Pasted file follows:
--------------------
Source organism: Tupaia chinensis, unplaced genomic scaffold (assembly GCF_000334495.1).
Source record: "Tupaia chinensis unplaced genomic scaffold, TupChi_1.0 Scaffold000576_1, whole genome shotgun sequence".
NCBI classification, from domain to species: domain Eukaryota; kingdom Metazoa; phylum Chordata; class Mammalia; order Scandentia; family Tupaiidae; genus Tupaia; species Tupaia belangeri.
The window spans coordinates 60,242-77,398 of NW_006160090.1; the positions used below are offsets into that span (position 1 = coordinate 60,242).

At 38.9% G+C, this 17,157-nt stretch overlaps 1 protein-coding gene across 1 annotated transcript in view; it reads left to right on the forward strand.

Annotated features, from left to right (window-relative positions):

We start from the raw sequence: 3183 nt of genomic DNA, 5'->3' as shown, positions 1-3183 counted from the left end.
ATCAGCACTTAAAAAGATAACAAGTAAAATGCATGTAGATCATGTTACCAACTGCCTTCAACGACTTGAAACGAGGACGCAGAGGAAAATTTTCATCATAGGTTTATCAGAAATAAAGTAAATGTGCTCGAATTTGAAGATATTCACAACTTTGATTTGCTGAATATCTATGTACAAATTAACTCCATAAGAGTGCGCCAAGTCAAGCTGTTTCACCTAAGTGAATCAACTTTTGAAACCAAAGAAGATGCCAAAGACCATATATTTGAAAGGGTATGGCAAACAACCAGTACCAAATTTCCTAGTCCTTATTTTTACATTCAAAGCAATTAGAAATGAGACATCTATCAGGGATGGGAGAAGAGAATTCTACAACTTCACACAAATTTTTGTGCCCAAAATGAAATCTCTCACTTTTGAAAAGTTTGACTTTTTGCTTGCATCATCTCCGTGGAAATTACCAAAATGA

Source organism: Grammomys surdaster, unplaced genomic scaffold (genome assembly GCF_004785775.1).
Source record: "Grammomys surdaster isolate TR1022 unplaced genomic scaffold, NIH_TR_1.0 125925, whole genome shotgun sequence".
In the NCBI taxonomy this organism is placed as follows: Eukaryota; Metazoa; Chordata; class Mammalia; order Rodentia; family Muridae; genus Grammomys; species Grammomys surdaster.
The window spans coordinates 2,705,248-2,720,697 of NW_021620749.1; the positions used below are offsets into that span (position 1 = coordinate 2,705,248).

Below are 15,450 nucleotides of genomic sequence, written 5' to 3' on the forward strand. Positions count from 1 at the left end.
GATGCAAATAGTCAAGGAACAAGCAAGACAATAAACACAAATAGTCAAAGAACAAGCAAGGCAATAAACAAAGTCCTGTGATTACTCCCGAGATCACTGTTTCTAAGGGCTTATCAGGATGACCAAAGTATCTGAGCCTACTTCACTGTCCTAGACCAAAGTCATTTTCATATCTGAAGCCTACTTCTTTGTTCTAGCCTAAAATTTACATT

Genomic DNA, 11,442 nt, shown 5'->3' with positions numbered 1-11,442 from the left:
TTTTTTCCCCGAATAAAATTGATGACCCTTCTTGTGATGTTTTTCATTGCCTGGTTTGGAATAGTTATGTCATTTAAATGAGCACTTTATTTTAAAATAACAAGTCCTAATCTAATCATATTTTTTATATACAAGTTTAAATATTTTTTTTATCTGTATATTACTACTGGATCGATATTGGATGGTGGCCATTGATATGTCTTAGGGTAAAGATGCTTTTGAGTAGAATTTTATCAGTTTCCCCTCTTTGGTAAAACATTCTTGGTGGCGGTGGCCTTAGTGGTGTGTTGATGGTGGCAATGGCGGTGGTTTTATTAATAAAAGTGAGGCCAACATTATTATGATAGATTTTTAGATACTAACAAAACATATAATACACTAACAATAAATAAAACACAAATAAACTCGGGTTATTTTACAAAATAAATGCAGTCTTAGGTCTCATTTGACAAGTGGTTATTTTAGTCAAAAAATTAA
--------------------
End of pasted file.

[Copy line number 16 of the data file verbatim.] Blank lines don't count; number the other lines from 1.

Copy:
TTTTTTCCCCGAATAAAATTGATGACCCTTCTTGTGATGTTTTTCATTGCCTGGTTTGGAATAGTTATGTCATTTAAATGAGCACTTTATTTTAAAATAACAAGTCCTAATCTAATCATATTTTTTATATACAAGTTTAAATATTTTTTTTATCTGTATATTACTACTGGATCGATATTGGATGGTGGCCATTGATATGTCTTAGGGTAAAGATGCTTTTGAGTAGAATTTTATCAGTTTCCCCTCTTTGGTAAAACATTCTTGGTGGCGGTGGCCTTAGTGGTGTGTTGATGGTGGCAATGGCGGTGGTTTTATTAATAAAAGTGAGGCCAACATTATTATGATAGATTTTTAGATACTAACAAAACATATAATACACTAACAATAAATAAAACACAAATAAACTCGGGTTATTTTACAAAATAAATGCAGTCTTAGGTCTCATTTGACAAGTGGTTATTTTAGTCAAAAAATTAA